About these notes

Hi! I’m Andy Matuschak. You’ve stumbled upon my working notes. They’re kind of strange, so some context might help.

These notes are mostly written for myself: they’re roughly my thinking environment (Evergreen notes; My morning writing practice). But I’m sharing them publicly as an experiment (Work with the garage door up). If a note seems confusing or under-explained, it’s probably because I didn’t write it for you! Sorry—that’s sort of an essential tension of this experiment (Write notes for yourself by default, disregarding audience).

For now, there’s no index or navigational aids: you’ll need to follow a link to some starting point. You might be interested in §What’s top of mind.

👋 Andy (email, Twitter, main personal site)

PS: My work is made possible by a crowd-funded research grant from my Patreon community. You can become a member to support future work, and to read patron-only updates and previews of upcoming projects.

PS: Many people ask, so I’ll just note here: no, I haven’t made this system available for others to use. It’s still an early research environment, and Premature scaling can stunt system iteration.

Evergreen notes

Evergreen notes are written and organized to evolve, contribute, and accumulate over time, across projects. This is an unusual way to think about writing notes: Most people take only transient notes. That’s because these practices aren’t about writing notes; they’re about effectively developing insight: “Better note-taking” misses the point; what matters is “better thinking”. When done well, these notes can be quite valuable: Evergreen note-writing as fundamental unit of knowledge work.

It’s hard to write notes that are worth developing over time. These principles help:

This concept is of course enormously indebted to the notion of a Zettelkasten. See Similarities and differences between evergreen note-writing and Zettelkasten.

Implementing an evergreen note practice

See:


References

Ahrens, S. (2017). How to Take Smart Notes: One Simple Technique to Boost Writing, Learning and Thinking – for Students, Academics and Nonfiction Book Writers.

Many students and academic writers think like the early ship owners when it comes to note-taking. They handle their ideas and findings in the way it makes immediate sense: If they read an interesting sentence, they underline it. If they have a comment to make, they write it into the margins. If they have an idea, they write it into their notebook, and if an article seems important enough, they make the effort and write an excerpt. Working like this will leave you with a lot of different notes in many different places. Writing, then, means to rely heavily on your brain to remember where and when these notes were written down.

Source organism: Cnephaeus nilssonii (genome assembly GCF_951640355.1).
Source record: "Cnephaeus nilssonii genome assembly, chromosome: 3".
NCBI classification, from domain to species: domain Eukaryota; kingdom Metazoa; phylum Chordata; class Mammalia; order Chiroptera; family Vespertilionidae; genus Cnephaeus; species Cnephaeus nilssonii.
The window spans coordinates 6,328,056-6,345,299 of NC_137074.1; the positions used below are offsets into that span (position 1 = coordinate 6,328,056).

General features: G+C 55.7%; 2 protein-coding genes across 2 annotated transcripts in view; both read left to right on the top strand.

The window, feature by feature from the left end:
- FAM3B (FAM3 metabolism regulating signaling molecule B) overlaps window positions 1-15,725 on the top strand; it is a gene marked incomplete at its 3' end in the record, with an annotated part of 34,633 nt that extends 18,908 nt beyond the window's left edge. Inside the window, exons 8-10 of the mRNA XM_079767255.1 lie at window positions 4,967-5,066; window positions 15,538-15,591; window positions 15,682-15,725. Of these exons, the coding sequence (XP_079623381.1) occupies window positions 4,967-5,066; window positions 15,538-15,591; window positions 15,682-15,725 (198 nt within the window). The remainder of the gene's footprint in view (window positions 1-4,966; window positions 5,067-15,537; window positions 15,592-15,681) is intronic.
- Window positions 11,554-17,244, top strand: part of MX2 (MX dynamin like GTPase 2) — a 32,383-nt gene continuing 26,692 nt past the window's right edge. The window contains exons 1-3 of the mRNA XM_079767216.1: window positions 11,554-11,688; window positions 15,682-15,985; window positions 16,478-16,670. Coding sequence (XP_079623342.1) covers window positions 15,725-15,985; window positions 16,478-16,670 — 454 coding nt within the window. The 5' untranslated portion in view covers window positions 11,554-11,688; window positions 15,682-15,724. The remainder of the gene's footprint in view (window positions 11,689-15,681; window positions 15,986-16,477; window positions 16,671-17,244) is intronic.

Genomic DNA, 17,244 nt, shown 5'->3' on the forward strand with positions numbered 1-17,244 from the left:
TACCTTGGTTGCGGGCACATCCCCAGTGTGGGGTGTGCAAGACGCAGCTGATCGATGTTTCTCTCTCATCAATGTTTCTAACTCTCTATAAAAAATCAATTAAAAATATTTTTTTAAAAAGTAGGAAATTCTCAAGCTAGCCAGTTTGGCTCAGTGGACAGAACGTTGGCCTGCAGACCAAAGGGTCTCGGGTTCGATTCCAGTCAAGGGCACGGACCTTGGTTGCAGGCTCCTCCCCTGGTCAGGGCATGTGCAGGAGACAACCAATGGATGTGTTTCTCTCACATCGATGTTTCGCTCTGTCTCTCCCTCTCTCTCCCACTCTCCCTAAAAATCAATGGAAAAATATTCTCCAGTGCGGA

Luhmann, N. (1992). Communicating with Slip Boxes. In A. Kieserling (Ed.), & M. Kuehn (Trans.), Universität als Milieu: Kleine Schriften (pp. 53–61). Retrieved from http://luhmann.surge.sh/communicating-with-slip-boxes

Evergreen notes should be atomic

It’s best to create notes which are only about one thing—but which, as much as possible, capture the entirety of that thing.

This way, it’s easier to form connections across topics and contexts. If your notes are too broad, you might not notice when you encounter some new idea about one of the notions contained within, and links to that note will be muddied. If your notes are too fragmented, you’ll also fragment your link network, which may make it harder to see certain connections. Evergreen notes should be densely linked

There’s no clear litmus test or correct answer here—just a bunch of tradeoffs.

The notion is quite similar to the software engineering principle of separation of concerns, which suggests that modules should only be “about” one thing, so that they’re more easily reusable. But likewise, if you fragment modules too much, you’ll have a cohesion problem. In this way, Evergreen note titles are like APIs.


References

Create Zettel from Reading Notes • Zettelkasten Method

The underlying principle I’d call the principle of atomicity: put things which belong together in a Zettel, but try to separate concerns from one another. For example, I might collect a list of assumptions in one Zettel which serves as an overview. like hard determinism . A related argument and its conclusion will be kept in another Zettel. Moral responsibility under hard determinism is a good example. I can re-use the arguments without buying into the assumptions because the arguments are of sufficiently general form. Atomicity fosters re-use which in turn multiplies the amount of connections in the network of Zettels.